FIFA has updated its disciplinary code for the first time in 15 years, making major changes to how it deals with discrimination and financial disputes.
World football’s governing body is doubling its minimum ban for racist incidents to ten games, while victims of racism may also be allowed to make statements to FIFA’s disciplinary committee, allowing them to be involved in the proceedings.
The international federation has consulted with pan-European anti-racism group the Fare network to bring FIFA’s definitions of discrimination in line with “the highest international standards” and simplify what happens if a referee decides to abandon a game – as a general rule, the match will be automatically forfeited by the offending team.
More generally, the disciplinary committee will now be the only FIFA body that deals with match-fixing allegations and it will also enforce any decisions or agreements reached by FIFA’s dispute resolution chamber and players’ status committee – the two bodies that deal with disputes between associations, clubs, coaches, players and other football stakeholders.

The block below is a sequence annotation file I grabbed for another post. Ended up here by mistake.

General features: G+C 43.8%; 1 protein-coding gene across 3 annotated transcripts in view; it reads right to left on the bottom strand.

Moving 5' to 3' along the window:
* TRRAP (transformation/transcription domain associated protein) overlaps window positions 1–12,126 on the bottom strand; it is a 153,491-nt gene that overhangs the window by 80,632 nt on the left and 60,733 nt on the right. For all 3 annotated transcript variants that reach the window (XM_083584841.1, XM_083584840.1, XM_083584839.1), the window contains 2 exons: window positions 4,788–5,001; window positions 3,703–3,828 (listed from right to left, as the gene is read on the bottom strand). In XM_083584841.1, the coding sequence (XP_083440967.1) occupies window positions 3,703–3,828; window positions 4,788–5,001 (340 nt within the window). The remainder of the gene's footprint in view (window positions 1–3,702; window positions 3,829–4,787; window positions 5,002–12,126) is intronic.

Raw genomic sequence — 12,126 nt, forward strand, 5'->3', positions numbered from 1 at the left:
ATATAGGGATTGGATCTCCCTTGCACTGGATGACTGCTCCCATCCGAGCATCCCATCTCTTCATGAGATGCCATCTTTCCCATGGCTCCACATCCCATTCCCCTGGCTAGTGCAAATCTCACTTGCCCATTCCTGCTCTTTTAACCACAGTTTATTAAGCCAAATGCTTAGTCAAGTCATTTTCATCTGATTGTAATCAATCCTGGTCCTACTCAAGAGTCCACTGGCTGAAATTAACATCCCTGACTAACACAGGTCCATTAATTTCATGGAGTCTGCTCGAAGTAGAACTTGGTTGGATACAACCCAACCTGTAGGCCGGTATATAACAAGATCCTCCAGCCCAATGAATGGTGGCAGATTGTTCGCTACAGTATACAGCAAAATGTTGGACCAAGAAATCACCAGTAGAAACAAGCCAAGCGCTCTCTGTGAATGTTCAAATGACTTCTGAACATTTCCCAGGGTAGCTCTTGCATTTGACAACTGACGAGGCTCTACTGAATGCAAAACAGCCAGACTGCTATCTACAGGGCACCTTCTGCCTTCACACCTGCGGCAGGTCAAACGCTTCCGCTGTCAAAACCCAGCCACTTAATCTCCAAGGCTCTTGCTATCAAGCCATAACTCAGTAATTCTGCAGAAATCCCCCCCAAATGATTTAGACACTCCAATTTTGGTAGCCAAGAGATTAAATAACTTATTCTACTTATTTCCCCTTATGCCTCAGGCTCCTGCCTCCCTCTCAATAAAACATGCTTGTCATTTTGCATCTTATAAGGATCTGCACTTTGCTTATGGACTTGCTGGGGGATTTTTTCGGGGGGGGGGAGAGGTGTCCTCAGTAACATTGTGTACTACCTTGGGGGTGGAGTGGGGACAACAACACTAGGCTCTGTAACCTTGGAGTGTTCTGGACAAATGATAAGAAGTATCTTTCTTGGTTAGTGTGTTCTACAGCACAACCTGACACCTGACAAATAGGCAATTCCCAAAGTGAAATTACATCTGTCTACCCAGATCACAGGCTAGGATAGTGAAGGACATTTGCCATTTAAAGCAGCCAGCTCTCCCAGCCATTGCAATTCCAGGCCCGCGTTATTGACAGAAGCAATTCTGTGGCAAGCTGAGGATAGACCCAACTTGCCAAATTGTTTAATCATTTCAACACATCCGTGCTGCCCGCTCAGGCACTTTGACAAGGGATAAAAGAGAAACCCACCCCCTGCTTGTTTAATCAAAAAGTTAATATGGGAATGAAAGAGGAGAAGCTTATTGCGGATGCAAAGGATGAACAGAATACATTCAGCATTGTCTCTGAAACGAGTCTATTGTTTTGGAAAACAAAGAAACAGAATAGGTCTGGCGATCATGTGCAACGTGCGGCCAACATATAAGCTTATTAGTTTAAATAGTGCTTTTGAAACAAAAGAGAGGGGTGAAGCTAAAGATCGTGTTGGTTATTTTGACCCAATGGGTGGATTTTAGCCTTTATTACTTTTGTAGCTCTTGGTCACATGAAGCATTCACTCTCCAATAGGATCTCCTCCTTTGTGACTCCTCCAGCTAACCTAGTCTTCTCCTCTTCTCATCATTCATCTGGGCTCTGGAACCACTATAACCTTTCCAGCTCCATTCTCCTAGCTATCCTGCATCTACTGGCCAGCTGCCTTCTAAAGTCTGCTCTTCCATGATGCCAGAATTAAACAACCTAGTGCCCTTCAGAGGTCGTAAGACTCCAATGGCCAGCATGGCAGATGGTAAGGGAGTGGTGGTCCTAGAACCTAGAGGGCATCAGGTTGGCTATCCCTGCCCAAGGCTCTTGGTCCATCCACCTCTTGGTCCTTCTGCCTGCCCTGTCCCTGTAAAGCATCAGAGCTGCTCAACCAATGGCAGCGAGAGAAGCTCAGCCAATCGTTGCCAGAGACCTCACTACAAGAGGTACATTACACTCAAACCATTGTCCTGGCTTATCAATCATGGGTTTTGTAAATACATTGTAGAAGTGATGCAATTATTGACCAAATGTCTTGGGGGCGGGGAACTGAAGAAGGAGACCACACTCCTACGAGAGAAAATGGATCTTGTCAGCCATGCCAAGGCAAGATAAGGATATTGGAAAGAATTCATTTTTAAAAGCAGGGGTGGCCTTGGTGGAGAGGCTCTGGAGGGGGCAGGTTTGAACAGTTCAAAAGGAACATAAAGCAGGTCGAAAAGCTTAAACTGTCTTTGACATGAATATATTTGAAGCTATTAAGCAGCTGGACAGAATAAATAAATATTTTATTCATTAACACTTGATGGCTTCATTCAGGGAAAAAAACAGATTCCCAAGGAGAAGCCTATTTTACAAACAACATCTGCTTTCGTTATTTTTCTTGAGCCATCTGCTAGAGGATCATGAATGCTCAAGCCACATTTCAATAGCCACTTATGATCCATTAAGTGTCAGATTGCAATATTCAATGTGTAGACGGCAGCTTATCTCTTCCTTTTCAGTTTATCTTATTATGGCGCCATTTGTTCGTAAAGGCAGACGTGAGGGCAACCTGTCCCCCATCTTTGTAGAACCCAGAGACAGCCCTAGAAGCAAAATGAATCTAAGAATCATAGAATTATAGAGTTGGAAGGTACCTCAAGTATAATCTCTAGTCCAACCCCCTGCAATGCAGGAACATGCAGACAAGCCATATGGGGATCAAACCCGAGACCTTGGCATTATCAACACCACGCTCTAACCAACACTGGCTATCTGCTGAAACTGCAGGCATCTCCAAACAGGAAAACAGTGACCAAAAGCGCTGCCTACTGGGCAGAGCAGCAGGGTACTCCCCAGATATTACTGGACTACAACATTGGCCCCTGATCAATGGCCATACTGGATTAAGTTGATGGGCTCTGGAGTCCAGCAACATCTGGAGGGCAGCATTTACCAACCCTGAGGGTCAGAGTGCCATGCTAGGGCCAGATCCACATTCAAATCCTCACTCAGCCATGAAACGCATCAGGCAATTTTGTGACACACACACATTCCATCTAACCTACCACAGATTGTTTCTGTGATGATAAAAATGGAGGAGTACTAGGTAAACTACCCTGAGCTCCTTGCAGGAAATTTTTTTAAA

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What underpins these changes is an increased desire by FIFA president Gianni Infantino to underline the federation’s status as the global governing body.
So, for example, FIFA will now take the lead in enforcing any football decisions delivered by the Court of Arbitration for Sport, it will impose transfer bans on debtor clubs and chase the “sporting successors” of debtors who try to avoid their financial responsibilities.
And in three other changes, which all come into force on July 15, FIFA will provide legal aid to “close the gap” between rich and poor involved in disciplinary proceedings, it will open some hearings – such as doping or match-fixing cases – up to the public and post all of its disciplinary judgements on a new legal.fifa.com website